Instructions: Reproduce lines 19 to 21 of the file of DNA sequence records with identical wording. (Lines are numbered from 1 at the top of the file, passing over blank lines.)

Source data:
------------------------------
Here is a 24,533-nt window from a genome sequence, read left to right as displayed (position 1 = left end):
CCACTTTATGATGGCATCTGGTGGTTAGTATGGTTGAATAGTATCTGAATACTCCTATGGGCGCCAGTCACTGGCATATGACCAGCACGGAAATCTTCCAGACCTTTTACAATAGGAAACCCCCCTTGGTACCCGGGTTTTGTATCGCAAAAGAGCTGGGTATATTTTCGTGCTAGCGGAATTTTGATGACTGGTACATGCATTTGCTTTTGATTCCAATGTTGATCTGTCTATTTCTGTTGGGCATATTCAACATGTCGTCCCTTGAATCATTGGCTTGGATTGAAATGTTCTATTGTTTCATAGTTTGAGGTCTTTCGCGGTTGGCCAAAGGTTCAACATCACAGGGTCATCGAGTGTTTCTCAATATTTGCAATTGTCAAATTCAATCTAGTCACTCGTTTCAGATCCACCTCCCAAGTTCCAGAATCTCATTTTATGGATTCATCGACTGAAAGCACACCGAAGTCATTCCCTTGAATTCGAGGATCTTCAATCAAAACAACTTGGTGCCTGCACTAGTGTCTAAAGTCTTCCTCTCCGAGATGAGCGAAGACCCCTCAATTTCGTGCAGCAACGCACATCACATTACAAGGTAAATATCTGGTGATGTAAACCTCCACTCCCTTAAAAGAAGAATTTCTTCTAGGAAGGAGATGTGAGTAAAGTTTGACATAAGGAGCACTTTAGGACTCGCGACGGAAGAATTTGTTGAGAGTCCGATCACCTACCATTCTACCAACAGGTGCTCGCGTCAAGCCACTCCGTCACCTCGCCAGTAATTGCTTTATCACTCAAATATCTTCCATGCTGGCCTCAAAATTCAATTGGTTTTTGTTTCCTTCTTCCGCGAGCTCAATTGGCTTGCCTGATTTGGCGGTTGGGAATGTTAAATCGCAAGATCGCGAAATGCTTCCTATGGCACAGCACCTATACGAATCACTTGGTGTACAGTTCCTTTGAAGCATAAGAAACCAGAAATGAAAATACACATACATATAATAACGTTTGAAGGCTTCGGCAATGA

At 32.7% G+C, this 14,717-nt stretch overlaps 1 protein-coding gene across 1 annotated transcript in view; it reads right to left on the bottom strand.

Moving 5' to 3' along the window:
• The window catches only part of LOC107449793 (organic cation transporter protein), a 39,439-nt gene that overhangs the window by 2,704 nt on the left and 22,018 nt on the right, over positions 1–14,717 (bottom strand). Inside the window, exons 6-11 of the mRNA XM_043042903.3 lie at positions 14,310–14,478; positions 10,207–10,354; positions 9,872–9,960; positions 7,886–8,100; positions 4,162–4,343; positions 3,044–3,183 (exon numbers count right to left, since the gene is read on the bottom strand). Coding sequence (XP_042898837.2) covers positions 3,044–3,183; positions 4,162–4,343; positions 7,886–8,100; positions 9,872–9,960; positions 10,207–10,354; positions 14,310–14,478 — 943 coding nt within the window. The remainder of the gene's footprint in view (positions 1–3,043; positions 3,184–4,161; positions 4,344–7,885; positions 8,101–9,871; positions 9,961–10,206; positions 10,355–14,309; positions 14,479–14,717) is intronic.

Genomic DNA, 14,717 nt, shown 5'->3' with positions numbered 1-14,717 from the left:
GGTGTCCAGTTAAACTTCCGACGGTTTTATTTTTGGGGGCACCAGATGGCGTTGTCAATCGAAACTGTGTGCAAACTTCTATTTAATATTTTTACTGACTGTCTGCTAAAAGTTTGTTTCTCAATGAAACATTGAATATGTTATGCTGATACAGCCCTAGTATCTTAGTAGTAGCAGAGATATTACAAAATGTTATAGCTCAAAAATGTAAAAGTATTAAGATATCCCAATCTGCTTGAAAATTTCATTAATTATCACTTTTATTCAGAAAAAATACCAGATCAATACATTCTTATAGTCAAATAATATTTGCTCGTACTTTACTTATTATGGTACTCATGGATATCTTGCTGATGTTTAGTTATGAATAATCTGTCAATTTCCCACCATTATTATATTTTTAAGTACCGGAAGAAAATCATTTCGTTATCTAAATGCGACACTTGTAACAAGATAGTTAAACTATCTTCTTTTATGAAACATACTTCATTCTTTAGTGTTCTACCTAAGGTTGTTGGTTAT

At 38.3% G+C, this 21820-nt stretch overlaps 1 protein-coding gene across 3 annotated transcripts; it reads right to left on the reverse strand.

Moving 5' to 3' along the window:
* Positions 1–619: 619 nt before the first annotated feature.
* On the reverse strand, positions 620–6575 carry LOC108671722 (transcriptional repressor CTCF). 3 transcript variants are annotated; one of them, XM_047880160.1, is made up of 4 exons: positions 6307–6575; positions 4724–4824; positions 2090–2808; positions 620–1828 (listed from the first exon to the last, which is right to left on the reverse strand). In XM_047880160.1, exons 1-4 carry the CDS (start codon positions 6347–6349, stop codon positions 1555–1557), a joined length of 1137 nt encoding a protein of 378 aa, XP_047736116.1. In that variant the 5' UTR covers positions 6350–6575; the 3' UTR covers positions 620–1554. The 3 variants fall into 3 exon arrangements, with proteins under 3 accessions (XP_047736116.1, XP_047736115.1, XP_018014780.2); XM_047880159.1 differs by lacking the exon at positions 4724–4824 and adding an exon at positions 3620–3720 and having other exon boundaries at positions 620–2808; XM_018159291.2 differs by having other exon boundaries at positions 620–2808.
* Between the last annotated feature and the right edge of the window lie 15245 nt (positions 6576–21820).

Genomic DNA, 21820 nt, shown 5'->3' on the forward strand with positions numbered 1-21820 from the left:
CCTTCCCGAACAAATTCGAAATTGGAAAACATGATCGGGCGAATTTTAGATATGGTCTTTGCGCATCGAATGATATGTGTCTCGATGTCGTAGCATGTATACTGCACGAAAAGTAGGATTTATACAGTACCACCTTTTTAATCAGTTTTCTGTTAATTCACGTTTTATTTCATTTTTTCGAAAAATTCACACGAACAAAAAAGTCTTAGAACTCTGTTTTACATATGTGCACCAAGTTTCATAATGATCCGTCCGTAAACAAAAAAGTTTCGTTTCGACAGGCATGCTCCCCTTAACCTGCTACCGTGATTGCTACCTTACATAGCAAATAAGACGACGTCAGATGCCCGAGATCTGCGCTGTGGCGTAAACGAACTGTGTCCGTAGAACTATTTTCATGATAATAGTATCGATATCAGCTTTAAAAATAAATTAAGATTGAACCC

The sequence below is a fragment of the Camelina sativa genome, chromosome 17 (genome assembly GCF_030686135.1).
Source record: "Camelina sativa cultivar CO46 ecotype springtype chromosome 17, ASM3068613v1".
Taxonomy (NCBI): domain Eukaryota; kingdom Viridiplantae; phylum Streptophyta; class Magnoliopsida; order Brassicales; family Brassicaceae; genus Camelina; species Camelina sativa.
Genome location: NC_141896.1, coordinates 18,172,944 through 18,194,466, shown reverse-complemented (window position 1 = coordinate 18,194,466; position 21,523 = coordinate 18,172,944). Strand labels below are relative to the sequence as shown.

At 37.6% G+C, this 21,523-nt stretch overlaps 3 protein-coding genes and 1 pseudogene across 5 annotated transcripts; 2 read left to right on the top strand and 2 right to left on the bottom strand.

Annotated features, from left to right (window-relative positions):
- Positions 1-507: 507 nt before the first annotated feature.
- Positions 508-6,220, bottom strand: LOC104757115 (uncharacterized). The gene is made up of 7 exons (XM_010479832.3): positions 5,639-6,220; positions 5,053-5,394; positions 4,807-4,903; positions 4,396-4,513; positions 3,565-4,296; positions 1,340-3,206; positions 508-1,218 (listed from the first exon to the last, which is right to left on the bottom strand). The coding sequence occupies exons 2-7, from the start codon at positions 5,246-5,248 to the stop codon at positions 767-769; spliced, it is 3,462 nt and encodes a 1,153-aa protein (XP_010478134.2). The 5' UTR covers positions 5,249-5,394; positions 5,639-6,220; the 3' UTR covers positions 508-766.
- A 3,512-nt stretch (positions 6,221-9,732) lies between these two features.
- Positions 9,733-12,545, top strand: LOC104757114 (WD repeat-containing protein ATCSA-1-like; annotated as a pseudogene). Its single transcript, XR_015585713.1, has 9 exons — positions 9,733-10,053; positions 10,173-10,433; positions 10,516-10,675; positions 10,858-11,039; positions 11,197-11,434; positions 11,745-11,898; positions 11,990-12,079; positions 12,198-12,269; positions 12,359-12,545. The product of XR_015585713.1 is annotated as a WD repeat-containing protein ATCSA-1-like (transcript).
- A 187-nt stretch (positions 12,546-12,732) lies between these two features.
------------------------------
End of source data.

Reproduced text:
At 37.6% G+C, this 21,523-nt stretch overlaps 3 protein-coding genes and 1 pseudogene across 5 annotated transcripts; 2 read left to right on the top strand and 2 right to left on the bottom strand.

Annotated features, from left to right (window-relative positions):
- Positions 1-507: 507 nt before the first annotated feature.